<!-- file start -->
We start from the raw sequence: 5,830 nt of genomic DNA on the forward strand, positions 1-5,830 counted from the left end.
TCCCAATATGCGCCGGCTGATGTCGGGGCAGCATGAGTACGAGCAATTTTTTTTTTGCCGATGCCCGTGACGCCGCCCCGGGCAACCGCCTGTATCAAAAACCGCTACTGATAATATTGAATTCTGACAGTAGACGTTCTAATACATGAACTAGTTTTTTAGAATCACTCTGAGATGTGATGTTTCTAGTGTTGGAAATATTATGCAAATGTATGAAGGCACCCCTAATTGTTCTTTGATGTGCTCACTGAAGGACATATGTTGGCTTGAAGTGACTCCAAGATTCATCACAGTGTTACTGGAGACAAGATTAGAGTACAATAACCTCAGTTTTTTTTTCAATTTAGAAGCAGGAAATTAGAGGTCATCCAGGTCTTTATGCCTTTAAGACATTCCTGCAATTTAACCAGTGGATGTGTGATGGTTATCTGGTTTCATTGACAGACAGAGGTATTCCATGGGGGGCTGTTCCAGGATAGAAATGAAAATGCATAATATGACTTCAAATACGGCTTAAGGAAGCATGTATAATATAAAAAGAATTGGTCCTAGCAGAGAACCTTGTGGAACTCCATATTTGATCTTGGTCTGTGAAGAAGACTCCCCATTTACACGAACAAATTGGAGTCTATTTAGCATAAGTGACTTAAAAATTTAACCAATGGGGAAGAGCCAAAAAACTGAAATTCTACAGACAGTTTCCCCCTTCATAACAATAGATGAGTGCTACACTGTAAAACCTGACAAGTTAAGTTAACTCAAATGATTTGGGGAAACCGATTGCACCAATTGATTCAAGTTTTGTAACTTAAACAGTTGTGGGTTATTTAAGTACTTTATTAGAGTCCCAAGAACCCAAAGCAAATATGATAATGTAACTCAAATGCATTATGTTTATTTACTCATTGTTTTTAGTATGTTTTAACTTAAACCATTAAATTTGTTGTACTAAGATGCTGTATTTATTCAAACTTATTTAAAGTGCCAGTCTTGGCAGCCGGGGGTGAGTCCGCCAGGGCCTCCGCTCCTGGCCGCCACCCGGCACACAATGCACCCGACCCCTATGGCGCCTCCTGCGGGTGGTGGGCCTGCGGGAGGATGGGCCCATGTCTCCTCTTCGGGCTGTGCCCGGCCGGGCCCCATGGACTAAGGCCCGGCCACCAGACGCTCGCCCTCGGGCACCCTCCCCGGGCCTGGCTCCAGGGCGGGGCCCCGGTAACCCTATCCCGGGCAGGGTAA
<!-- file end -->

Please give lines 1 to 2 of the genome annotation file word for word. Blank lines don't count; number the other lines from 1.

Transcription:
We start from the raw sequence: 5,830 nt of genomic DNA on the forward strand, positions 1-5,830 counted from the left end.
TCCCAATATGCGCCGGCTGATGTCGGGGCAGCATGAGTACGAGCAATTTTTTTTTTGCCGATGCCCGTGACGCCGCCCCGGGCAACCGCCTGTATCAAAAACCGCTACTGATAATATTGAATTCTGACAGTAGACGTTCTAATACATGAACTAGTTTTTTAGAATCACTCTGAGATGTGATGTTTCTAGTGTTGGAAATATTATGCAAATGTATGAAGGCACCCCTAATTGTTCTTTGATGTGCTCACTGAAGGACATATGTTGGCTTGAAGTGACTCCAAGATTCATCACAGTGTTACTGGAGACAAGATTAGAGTACAATAACCTCAGTTTTTTTTTCAATTTAGAAGCAGGAAATTAGAGGTCATCCAGGTCTTTATGCCTTTAAGACATTCCTGCAATTTAACCAGTGGATGTGTGATGGTTATCTGGTTTCATTGACAGACAGAGGTATTCCATGGGGGGCTGTTCCAGGATAGAAATGAAAATGCATAATATGACTTCAAATACGGCTTAAGGAAGCATGTATAATATAAAAAGAATTGGTCCTAGCAGAGAACCTTGTGGAACTCCATATTTGATCTTGGTCTGTGAAGAAGACTCCCCATTTACACGAACAAATTGGAGTCTATTTAGCATAAGTGACTTAAAAATTTAACCAATGGGGAAGAGCCAAAAAACTGAAATTCTACAGACAGTTTCCCCCTTCATAACAATAGATGAGTGCTACACTGTAAAACCTGACAAGTTAAGTTAACTCAAATGATTTGGGGAAACCGATTGCACCAATTGATTCAAGTTTTGTAACTTAAACAGTTGTGGGTTATTTAAGTACTTTATTAGAGTCCCAAGAACCCAAAGCAAATATGATAATGTAACTCAAATGCATTATGTTTATTTACTCATTGTTTTTAGTATGTTTTAACTTAAACCATTAAATTTGTTGTACTAAGATGCTGTATTTATTCAAACTTATTTAAAGTGCCAGTCTTGGCAGCCGGGGGTGAGTCCGCCAGGGCCTCCGCTCCTGGCCGCCACCCGGCACACAATGCACCCGACCCCTATGGCGCCTCCTGCGGGTGGTGGGCCTGCGGGAGGATGGGCCCATGTCTCCTCTTCGGGCTGTGCCCGGCCGGGCCCCATGGACTAAGGCCCGGCCACCAGACGCTCGCCCTCGGGCACCCTCCCCGGGCCTGGCTCCAGGGCGGGGCCCCGGTAACCCTATCCCGGGCAGGGTAA